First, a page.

Or Sinnis (Σιννις), a son of Polypemon, Pemon or Poseidon by Sylea, the daughter of Corinthus. He was surnamed according to some Pityocamptes ("Pine-bender"), and according to others Procrustes. He dwelt on the isthmus of Corinth as a robber, destroying the travelers whom he had conquered, by fastening them to the top of a pine tree, which he curbed, and then let spring up again. He himself was killed in this manner by Theseus.

After the brigand's death, Theseus caused himself to be purified by Phytalus at the altar of Zeus Meilichius, because he himself was related to Sinis,1 or according to others, he propitiated the spirit of Sinis by instituting in his honor the Isthmian games.2

The name is connected with σίνομαι (sinomai), expressing the manner in which he tore his victims to pieces.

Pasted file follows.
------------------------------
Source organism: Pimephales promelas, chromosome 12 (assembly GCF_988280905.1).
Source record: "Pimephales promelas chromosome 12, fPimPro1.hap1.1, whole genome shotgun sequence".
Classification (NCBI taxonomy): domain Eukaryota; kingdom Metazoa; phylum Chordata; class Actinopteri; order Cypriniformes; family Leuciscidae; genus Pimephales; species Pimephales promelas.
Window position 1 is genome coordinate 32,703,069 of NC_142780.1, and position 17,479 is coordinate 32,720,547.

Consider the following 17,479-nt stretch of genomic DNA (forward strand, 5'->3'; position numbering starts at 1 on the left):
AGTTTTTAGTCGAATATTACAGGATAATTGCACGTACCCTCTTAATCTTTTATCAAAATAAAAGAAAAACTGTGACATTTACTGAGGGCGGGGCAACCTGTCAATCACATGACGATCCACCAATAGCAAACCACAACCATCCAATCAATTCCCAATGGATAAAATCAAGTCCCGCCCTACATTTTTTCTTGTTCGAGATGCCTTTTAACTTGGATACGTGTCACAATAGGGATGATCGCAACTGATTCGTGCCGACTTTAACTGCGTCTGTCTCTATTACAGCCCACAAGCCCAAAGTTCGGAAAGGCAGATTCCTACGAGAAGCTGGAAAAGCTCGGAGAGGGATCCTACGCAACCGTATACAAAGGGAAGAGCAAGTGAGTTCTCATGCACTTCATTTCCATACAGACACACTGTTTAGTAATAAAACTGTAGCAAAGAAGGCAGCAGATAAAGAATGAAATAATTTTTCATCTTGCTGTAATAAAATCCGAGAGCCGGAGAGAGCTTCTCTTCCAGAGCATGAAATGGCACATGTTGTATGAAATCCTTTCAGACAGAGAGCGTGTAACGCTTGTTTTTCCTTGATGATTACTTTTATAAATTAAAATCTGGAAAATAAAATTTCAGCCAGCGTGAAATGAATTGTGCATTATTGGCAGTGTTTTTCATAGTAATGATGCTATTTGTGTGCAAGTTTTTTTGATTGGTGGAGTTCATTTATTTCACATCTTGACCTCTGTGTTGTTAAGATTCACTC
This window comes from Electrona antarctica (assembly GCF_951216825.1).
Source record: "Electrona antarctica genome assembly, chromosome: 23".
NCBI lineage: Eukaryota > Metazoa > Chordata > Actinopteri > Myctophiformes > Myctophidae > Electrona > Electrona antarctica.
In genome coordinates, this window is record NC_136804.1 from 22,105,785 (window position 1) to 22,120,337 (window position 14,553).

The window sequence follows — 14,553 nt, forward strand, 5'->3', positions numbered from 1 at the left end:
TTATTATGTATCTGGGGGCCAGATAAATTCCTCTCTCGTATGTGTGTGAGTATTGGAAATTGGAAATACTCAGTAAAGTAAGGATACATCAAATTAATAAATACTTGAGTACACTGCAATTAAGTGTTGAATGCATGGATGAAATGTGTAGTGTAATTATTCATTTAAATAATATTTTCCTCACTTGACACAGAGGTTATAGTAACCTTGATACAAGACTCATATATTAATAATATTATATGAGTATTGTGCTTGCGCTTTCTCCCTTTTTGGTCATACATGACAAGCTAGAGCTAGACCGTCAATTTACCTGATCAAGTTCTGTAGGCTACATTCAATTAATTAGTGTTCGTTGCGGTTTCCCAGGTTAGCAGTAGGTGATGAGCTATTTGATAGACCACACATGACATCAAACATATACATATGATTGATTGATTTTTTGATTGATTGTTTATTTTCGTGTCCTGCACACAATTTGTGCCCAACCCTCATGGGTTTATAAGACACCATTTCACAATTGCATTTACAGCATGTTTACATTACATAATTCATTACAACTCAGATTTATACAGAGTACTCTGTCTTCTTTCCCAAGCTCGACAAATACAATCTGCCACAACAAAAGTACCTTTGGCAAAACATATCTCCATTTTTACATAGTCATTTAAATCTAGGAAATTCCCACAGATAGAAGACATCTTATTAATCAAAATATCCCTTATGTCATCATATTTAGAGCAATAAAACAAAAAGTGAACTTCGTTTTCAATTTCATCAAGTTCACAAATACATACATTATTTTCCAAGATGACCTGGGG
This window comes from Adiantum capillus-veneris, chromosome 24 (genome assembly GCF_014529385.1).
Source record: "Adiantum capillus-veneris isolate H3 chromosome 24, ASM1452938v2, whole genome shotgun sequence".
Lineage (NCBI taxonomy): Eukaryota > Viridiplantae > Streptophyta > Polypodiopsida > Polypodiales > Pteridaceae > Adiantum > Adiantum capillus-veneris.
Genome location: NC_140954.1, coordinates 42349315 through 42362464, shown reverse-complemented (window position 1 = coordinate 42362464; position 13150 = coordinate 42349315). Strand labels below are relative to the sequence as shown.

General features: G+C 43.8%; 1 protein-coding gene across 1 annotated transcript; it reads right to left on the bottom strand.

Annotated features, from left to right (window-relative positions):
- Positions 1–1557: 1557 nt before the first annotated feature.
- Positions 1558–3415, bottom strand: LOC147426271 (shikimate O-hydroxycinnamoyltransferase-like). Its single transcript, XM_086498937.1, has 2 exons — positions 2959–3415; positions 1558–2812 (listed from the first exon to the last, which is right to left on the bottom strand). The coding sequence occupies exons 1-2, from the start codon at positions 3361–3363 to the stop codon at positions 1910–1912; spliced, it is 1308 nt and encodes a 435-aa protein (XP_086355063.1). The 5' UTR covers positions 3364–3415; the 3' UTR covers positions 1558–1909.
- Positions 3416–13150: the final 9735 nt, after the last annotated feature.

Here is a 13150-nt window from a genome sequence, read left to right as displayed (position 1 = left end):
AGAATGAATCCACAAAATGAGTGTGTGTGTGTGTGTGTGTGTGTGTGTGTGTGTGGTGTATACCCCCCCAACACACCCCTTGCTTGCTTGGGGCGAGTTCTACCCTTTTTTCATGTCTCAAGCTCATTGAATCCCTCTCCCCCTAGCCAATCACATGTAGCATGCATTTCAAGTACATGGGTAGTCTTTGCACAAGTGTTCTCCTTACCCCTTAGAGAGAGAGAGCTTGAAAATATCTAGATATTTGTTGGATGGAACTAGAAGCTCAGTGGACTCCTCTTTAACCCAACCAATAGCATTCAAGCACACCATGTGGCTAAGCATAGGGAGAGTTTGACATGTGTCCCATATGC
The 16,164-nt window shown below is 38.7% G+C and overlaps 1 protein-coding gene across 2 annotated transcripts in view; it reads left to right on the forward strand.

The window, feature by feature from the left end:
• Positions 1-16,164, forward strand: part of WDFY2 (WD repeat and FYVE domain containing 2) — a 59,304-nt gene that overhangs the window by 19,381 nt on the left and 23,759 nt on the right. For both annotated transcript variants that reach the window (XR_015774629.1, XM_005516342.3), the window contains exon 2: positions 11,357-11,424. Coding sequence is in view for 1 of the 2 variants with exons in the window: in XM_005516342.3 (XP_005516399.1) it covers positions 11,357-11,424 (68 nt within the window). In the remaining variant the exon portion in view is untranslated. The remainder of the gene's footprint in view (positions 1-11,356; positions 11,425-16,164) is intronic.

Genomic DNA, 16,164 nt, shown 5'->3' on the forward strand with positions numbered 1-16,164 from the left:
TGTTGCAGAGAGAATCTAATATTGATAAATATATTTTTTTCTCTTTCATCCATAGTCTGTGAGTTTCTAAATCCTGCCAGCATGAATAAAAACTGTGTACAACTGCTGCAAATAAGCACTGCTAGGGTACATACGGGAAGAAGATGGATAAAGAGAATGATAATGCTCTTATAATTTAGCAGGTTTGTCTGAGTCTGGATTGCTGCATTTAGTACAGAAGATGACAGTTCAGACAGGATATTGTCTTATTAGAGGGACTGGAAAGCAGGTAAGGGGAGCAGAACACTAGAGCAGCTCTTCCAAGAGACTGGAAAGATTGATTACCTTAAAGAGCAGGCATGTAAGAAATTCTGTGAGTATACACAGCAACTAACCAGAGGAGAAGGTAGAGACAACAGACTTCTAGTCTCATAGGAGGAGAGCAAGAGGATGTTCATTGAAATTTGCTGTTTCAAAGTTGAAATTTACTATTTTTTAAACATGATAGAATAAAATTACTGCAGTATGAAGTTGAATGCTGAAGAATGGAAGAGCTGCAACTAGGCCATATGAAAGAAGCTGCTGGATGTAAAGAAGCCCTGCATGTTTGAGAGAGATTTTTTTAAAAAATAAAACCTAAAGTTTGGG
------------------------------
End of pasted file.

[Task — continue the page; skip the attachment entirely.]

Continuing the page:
1. Pausanias. Description of Greece i, 37.3.
  2. Scholiast on Pindar, l.c.; Plutarch. Theseus, 25; Welcker. Nachtrag, p. 133


  • Diodorus Siculus. Historical Library iv, 59.
  • Euripides. Hippolytus, 977.
  • Hyginus. Fabulae, 38.
  • Ovid. Metamorphoses vii, 440 ff.
  • Pausanias. Description of Greece ii, 1.4 ff.
  • Plutarch. Theseus, 8.
  • Pseudo-Apollodorus. The Library iii, 16.2.
  • Scholiast on Pindar's Isthmian Odes, hypothesis.
  • Smith, William. (1870). Dictionary of Greek and Roman Biography and Mythology. London: Taylor, Walton, and Maberly.